These prices should only be used as a guide. When you get a quote, it will be tailored to your unique circumstances and risk profile – so you may be quoted a price that’s a bit higher or lower.
And as with most covers, price shouldn’t be your only priority. Cheaper insurance could end up costing you more if it doesn’t provide the cover you need. To get the best deal, look for insurers that allow you to tailor your policy to your needs so you're not left over- or under-insured.
For some industries, it’s a requirement to have professional indemnity insurance.
Even where it’s not a legal requirement, the decision to take out professional indemnity cover could make a lot of sense. If you decide not to have it and someone makes a claim against you then you could face hefty legal fees, and your business would become exposed.
Professional indemnity insurance helps to protect your business’ assets and reputation.”
We qualify, quantify and offer insurance using data, analysis and technology, and we serve a wide range of business types — from dog walkers and dieticians, to landlords and locksmiths. Enro Ltd t/a Superscript is authorised and regulated by the Financial Conduct Authority.
Professional indemnity insurance covers you against claims that you provided negligent advice or services that lead to financial loss or damage for your client. Public liability insurance covers you if members of the public are injured or their property is damaged following contact with your business. This insurance covers you whether you’re carrying out work for them or not.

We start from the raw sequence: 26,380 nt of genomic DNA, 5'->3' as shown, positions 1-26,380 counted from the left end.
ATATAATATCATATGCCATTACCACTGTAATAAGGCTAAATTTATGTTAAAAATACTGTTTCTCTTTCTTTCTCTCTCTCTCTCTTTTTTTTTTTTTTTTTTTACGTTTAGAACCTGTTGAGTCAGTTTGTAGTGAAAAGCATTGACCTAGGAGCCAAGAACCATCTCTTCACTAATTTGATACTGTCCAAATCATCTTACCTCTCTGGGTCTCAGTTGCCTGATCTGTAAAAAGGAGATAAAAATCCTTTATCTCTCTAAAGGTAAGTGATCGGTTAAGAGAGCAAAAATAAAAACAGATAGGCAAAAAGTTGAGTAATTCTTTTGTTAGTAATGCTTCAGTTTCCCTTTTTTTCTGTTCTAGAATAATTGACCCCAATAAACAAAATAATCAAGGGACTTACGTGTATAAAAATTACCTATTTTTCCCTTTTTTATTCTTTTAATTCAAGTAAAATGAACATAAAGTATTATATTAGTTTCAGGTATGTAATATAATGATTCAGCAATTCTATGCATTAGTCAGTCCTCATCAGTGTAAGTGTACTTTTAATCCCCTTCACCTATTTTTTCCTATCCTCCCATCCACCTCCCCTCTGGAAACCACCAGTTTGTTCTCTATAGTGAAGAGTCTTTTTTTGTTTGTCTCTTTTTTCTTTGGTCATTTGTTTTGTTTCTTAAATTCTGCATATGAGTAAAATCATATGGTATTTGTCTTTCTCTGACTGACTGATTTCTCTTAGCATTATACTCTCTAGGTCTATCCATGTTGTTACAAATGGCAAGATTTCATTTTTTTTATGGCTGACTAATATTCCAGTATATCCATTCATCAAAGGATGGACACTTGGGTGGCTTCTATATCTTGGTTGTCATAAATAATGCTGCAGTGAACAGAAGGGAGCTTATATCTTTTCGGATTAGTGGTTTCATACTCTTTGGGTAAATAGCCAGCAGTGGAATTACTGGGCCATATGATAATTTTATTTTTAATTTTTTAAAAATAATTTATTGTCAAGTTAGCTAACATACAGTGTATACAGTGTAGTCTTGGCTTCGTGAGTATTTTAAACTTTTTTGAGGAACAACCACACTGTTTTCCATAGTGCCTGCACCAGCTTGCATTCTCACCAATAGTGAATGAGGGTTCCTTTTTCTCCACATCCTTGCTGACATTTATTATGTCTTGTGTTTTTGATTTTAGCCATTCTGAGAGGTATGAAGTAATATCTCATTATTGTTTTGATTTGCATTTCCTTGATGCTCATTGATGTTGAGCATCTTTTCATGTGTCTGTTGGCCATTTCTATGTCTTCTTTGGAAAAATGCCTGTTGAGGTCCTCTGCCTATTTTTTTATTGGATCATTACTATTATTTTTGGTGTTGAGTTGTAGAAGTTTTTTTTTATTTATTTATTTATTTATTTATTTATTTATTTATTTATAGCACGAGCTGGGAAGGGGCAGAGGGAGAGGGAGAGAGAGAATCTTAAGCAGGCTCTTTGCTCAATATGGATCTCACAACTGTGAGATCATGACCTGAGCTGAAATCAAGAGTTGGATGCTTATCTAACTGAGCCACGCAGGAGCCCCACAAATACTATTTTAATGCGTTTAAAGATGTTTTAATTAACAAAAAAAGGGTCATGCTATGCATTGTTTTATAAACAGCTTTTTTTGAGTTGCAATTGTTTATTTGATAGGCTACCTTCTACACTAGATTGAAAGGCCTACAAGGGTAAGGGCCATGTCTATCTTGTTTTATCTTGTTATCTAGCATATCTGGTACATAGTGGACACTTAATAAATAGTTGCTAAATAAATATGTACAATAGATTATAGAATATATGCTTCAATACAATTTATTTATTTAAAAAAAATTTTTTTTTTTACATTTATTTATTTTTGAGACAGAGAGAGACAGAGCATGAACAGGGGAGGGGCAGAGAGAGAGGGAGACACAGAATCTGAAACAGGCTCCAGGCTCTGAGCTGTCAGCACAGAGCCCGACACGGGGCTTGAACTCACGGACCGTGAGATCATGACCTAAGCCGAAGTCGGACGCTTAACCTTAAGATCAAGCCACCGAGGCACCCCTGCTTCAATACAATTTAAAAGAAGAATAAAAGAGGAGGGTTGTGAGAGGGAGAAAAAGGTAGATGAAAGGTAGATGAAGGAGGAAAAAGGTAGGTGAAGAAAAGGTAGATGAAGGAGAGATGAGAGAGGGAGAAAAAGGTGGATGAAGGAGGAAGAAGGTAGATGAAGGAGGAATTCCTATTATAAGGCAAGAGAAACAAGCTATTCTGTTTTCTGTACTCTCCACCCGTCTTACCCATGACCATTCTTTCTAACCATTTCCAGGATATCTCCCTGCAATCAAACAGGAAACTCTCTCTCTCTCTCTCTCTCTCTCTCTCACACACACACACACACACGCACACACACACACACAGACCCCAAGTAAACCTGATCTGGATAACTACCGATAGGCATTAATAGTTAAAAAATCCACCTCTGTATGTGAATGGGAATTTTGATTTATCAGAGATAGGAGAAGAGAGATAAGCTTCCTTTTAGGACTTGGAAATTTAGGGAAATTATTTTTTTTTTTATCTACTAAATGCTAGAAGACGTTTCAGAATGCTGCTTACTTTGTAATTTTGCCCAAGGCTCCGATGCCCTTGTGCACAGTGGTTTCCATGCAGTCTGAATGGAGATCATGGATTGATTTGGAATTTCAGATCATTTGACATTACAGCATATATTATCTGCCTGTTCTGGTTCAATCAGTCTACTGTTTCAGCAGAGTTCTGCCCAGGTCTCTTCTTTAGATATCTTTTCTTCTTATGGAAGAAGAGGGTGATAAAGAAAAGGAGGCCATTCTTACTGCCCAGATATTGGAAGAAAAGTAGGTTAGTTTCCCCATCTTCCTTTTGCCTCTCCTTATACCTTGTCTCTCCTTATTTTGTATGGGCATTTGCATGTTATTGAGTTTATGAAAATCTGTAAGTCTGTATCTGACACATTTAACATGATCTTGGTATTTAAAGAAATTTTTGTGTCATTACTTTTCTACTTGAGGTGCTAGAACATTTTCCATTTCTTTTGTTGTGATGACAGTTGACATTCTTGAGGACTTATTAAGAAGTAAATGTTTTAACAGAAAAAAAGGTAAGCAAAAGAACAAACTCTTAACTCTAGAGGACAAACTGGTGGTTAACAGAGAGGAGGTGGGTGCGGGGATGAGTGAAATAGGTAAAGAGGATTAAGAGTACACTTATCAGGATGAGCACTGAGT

You’re typically only covered for claims that arise after you get cover. If you’ve been running your business without professional indemnity insurance, you may want to ask your insurer whether it offers retroactive cover.
The retroactive date is the day stated in your policy from which you’ve held uninterrupted PI, even if you’ve switched insurer during this time. Any work you carried out before this date won’t be covered.
It’s sometimes possible to add a retroactive date to a policy that’s earlier than the cover start date. This means some or all work you completed from this date would be covered, even if it was before you took the policy out.
Many insurers will send a certificate of insurance by email and by post. You can then forward your electronic copy to potential clients as proof of insurance.
Although professional indemnity insurance isn’t a legal requirement, it’s well worth considering if through your work you offer advice or services. If negligent advice results in your clients suffering financial loss, it could save you from the cost of defending a legal claim. As a self-employed business owner, you may also find some client companies will only work with you if you have this cover.
You’ll typically need to pay an excess to claim on a professional indemnity policy. The amount you’ll need to pay can vary depending on your premiums and the nature of your claim.
Yes, as it’s an ‘allowable expense’ you can deduct it from your profit before you pay tax on it.
Yes, you can – you might want to take it out for the duration of a specific contract, for example. However, this is risky as you won’t be covered if a claim is made against you after the contract ends.